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Cognitive Workload Assessment During Complex Coordinated Motor Tasks in Real-world Environments
Start Date: 8/25/2020Start Time: 10:00 AM
End Date: 8/25/2020End Time: 12:00 PM
Event Description
BIOMED PhD Research Proposal

Title:
Cognitive Workload Assessment During Complex Coordinated Motor Tasks in Real-world Environments with Both Healthy and Clinical Populations

Speaker:
Shawn Joshi, MD/PhD Candidate
School of Biomedical Engineering, Science and Health Systems
Drexel University

Advisor:
Hasan Ayaz, PhD
Associate Professor
School of Biomedical Engineering, Science and Health Systems
Drexel University
 
Details:
Neuroergonomic assessments of people with disabilities within real-world settings has been limited due to environmental and practical limitations. Furthermore, as many of the interventions for people with disabilities involve a physical or device intervention, neuroergonomic assessments of these capacity building augmentations is even more limited. Traditional neuroimaging devices are often impractical to use to understand complex coordinated motor tasks, particularly within clinical populations and within out-of-laboratory settings.
 
Functional Near Infrared Spectroscopy (fNIRS), as a wearable and portable neuroimaging technique, offers a unique opportunity to understand the cognitive workload of disability populations performing complex coordinated motor tasks out of the laboratory. Cognitive workload refers to the task demands on the limited processing capacity of the brain. Often when an individual’s processing capacity reaches its limit, performance breakdown and errors will occur. Among disability populations, performance errors can lead to injury and behavioral change. Assessing cognitive workload of people with disabilities in real world environments will aid in developing better rehabilitative assistive technologies and therapies to accomplish everyday tasks in the effort of improving autonomy and equality.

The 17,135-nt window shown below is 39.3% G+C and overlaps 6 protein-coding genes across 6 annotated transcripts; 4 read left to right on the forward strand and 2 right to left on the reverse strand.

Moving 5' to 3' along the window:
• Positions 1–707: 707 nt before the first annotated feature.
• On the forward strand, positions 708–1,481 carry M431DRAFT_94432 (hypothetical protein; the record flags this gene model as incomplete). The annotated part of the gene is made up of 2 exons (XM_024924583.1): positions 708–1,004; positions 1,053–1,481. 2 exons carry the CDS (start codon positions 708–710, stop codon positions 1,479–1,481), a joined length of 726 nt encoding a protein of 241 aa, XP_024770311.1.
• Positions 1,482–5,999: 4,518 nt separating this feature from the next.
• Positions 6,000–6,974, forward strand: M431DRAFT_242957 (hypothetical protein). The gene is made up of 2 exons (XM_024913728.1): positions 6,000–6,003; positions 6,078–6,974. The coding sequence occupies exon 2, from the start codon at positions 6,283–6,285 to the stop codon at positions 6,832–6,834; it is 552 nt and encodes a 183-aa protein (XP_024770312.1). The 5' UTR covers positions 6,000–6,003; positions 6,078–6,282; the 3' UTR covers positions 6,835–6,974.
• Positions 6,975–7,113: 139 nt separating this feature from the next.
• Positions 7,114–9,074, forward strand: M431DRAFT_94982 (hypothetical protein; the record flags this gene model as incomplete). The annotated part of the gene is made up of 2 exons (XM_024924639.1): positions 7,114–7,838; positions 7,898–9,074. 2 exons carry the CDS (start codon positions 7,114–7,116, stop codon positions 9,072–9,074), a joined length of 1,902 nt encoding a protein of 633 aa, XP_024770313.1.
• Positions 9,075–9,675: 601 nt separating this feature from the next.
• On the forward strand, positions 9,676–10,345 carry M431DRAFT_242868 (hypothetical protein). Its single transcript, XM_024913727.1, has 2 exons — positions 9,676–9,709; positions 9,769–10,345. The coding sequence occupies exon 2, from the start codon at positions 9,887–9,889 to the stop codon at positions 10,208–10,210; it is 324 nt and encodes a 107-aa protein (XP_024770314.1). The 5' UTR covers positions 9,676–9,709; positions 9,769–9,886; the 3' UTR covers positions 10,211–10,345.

The central hypothesis of this proposal is that cognitive workload as measured from prefrontal cortex via fNIRS during complex coordinated motor tasks can be measured in real-world settings in both clinical and healthy participants and inform the effectiveness of therapeutic interventions. To achieve this, we first evaluate the extent of the impact of Developmental Coordination Disorder, a motor learning disability, using fNIRS during a novel physical task. Secondly, we then evaluate the impact of a physical therapy, and the effect of its withdrawal to investigate the differences between the healthy and clinical population to inform clinical procedure in future naïve motor learning. Lastly, we evaluate the impact of an assistive mobility device within more realistic settings, to gauge the effectiveness of an immediate augmentation amongst novice and experienced wheelchair users. The neuroergonomic approach within these three studies will enable improvements to design and evaluations of and use of future tools and systems for operators with disabilities.
Contact Information:
Name: Natalia Broz
Email: njb33@drexel.edu
Shawn Joshi
Location:
Remote
Audience:
  • Undergraduate Students
  • Graduate Students
  • Faculty
  • Staff

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